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  • CQC launches campaign after millions fail to raise care concerns

    CQC launches campaign after millions fail to raise care concerns

    27.02.19 A “Declare Your Care” campaign has been launched by the Care Quality Commission (CQC) following research indicating that almost seven million people have had concerns about their care but never raised them. All had accessed health or social care in the past five years and more than half of them (58%) expressed regret that they had not raised their concerns. The campaign encourages people to share their experiences of care with the CQC, supporting its work to improve standards. Among the reasons for not wanting to raise any concerns were not knowing how (20%) and not wanting to be seen as a “troublemaker” (33%). More than a third (37%) thought that nothing would change if they did say anything, but two-thirds found that when they did speak out the issue was resolved quickly.

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  • Latest issue of the Journal of Dementia Care ...

    Latest issue of the Journal of Dementia Care ...

    26.02.19 End of life care and the care and treatment of people with advanced dementia are high on the news agenda in the latest JDC, out now. We report on Scotland’s Fair Dementia Care Commission, which asks why people with dementia are routinely denied access to free health care as they reach the advanced stages of the condition. It ties in with questions raised in our analysis of the NHS long-term plan for England – will it make much difference to dementia care or will it merely paper over the cracks in the absence of a funding solution for social care? In addition, our excellent cast of contributors address a diverse range of subjects, from effective dementia care training, activity provision in care homes and dementia-friendly interior design, to person-centred strategies for behaviours that challenge and practical approaches to recognising delirium in hospital settings. Plus, we report on research into the rarer dementias. All in the latest issue!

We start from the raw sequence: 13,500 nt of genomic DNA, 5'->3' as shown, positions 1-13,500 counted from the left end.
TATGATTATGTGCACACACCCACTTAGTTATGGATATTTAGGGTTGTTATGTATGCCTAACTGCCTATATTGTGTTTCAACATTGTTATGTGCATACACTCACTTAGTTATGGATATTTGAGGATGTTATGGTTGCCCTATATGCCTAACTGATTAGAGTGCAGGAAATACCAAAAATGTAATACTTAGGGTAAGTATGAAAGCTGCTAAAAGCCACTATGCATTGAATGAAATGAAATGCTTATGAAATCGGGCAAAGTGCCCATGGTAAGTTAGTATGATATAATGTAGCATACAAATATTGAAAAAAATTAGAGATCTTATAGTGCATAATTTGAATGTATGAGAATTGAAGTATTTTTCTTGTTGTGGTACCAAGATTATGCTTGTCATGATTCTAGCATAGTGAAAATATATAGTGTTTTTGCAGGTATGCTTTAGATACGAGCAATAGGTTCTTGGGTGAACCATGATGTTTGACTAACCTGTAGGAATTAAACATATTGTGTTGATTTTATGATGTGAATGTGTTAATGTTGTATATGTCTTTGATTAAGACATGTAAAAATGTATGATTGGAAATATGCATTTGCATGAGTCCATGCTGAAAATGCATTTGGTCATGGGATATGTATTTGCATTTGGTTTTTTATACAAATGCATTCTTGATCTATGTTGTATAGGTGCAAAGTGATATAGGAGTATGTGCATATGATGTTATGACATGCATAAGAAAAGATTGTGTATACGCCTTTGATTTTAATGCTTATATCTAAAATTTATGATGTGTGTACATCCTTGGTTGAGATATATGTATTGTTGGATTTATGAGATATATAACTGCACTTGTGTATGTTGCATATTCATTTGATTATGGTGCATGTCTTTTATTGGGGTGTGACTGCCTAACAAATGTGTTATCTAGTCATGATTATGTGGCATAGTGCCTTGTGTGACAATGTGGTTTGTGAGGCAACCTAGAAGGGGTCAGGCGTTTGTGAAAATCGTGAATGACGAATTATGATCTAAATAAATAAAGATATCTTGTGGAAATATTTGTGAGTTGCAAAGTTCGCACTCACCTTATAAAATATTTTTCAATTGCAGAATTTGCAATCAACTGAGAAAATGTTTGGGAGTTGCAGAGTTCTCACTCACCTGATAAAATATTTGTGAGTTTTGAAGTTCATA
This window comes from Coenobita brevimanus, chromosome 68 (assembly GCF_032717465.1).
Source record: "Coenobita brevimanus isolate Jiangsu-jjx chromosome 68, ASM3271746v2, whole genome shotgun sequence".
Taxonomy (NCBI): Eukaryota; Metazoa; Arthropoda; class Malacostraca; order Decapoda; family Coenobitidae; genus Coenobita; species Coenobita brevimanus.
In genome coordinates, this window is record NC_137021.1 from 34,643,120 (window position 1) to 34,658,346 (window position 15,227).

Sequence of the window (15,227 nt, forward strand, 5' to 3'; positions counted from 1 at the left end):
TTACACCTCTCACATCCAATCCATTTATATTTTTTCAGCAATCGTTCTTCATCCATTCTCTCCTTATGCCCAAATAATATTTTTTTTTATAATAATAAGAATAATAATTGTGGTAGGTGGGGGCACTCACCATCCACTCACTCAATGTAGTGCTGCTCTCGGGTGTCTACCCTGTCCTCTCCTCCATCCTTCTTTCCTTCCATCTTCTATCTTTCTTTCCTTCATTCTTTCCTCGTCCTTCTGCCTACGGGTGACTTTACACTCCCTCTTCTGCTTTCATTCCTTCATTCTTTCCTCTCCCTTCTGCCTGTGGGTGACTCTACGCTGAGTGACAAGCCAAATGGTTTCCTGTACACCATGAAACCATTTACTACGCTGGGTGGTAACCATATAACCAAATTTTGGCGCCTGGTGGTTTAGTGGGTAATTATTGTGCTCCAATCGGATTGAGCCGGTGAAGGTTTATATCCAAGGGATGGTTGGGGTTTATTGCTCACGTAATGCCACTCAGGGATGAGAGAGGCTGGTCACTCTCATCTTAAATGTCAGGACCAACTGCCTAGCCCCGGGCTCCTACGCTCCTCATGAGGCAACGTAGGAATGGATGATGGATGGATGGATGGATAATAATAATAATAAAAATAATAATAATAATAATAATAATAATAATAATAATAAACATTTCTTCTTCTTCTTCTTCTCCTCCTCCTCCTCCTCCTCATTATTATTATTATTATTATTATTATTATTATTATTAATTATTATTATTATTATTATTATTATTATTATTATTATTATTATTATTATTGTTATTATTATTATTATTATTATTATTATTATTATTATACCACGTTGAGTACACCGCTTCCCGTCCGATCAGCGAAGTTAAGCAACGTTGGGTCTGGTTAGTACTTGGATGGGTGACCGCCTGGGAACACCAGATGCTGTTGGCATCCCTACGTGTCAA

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  • Controversial liberty safeguards a step closer to becoming law

    Controversial liberty safeguards a step closer to becoming law

    25.02.19 Plans to replace the Deprivation of Liberty Safeguards (DoLS) with a new system have been approved by the House of Commons after a stormy series of debates. Labour MP and shadow care minister Barbara Keeley told the Commons that it was “appalling” there had been less than two hours in the final debate to discuss the new arrangements, which are part of the Mental Capacity (Amendment) Bill. Keeley said the Bill was “not fit for purpose” and replaced the current flawed system with one that was even more flawed. She said: “… the Bill creates a major conflict of interest in relation to the managers of private care homes. It is simply wrong that a business with a financial stake in seeing a deprivation of liberty authorisation granted can do all the legwork and then just have its recommendation rubber-stamped by the local council.”

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  • E-Newsletter 22.02.19

    E-Newsletter 22.02.19

    I am delighted to bring you my week’s round-up of dementia care news, stories and comment. This week's topics include the controversial liberty safeguards, a new CQC campaign after millions fail to raise care concerns, and the first dedicated young dementia co-ordinator. It is an editor's selection which I hope you will enjoy.